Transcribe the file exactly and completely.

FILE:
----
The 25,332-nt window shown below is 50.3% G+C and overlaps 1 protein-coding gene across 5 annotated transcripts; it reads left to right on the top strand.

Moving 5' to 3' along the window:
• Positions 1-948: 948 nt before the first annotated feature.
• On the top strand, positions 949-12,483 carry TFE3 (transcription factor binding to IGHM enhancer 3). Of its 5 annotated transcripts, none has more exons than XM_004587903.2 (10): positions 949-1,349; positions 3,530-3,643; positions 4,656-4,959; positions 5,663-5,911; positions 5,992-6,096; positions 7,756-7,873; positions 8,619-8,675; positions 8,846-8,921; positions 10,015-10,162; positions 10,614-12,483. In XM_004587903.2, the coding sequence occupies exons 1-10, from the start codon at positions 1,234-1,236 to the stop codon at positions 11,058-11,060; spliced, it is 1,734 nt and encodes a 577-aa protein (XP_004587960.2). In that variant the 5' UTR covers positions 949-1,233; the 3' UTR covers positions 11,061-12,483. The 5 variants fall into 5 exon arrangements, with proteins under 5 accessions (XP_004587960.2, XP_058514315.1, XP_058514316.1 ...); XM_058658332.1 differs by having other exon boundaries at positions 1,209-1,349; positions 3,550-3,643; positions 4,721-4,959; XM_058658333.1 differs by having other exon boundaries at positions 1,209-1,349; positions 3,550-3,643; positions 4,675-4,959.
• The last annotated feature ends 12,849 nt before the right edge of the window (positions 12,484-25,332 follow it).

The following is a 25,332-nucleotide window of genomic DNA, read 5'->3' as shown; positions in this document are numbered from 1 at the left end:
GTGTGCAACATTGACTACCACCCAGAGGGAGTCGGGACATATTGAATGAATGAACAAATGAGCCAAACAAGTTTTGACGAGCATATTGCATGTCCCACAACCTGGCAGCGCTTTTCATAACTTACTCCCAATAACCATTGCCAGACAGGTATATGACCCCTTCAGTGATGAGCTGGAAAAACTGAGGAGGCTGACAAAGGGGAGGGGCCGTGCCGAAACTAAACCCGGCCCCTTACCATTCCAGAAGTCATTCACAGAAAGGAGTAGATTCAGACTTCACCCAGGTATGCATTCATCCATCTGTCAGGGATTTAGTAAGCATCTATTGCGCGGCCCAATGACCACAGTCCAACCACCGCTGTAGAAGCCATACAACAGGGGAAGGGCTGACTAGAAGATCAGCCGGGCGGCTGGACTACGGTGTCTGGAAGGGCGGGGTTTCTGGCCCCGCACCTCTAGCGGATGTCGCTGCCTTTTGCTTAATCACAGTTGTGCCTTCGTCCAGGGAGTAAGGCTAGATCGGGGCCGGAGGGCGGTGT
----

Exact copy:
The 25,332-nt window shown below is 50.3% G+C and overlaps 1 protein-coding gene across 5 annotated transcripts; it reads left to right on the top strand.

Moving 5' to 3' along the window:
• Positions 1-948: 948 nt before the first annotated feature.
• On the top strand, positions 949-12,483 carry TFE3 (transcription factor binding to IGHM enhancer 3). Of its 5 annotated transcripts, none has more exons than XM_004587903.2 (10): positions 949-1,349; positions 3,530-3,643; positions 4,656-4,959; positions 5,663-5,911; positions 5,992-6,096; positions 7,756-7,873; positions 8,619-8,675; positions 8,846-8,921; positions 10,015-10,162; positions 10,614-12,483. In XM_004587903.2, the coding sequence occupies exons 1-10, from the start codon at positions 1,234-1,236 to the stop codon at positions 11,058-11,060; spliced, it is 1,734 nt and encodes a 577-aa protein (XP_004587960.2). In that variant the 5' UTR covers positions 949-1,233; the 3' UTR covers positions 11,061-12,483. The 5 variants fall into 5 exon arrangements, with proteins under 5 accessions (XP_004587960.2, XP_058514315.1, XP_058514316.1 ...); XM_058658332.1 differs by having other exon boundaries at positions 1,209-1,349; positions 3,550-3,643; positions 4,721-4,959; XM_058658333.1 differs by having other exon boundaries at positions 1,209-1,349; positions 3,550-3,643; positions 4,675-4,959.
• The last annotated feature ends 12,849 nt before the right edge of the window (positions 12,484-25,332 follow it).

The following is a 25,332-nucleotide window of genomic DNA, read 5'->3' as shown; positions in this document are numbered from 1 at the left end:
GTGTGCAACATTGACTACCACCCAGAGGGAGTCGGGACATATTGAATGAATGAACAAATGAGCCAAACAAGTTTTGACGAGCATATTGCATGTCCCACAACCTGGCAGCGCTTTTCATAACTTACTCCCAATAACCATTGCCAGACAGGTATATGACCCCTTCAGTGATGAGCTGGAAAAACTGAGGAGGCTGACAAAGGGGAGGGGCCGTGCCGAAACTAAACCCGGCCCCTTACCATTCCAGAAGTCATTCACAGAAAGGAGTAGATTCAGACTTCACCCAGGTATGCATTCATCCATCTGTCAGGGATTTAGTAAGCATCTATTGCGCGGCCCAATGACCACAGTCCAACCACCGCTGTAGAAGCCATACAACAGGGGAAGGGCTGACTAGAAGATCAGCCGGGCGGCTGGACTACGGTGTCTGGAAGGGCGGGGTTTCTGGCCCCGCACCTCTAGCGGATGTCGCTGCCTTTTGCTTAATCACAGTTGTGCCTTCGTCCAGGGAGTAAGGCTAGATCGGGGCCGGAGGGCGGTGT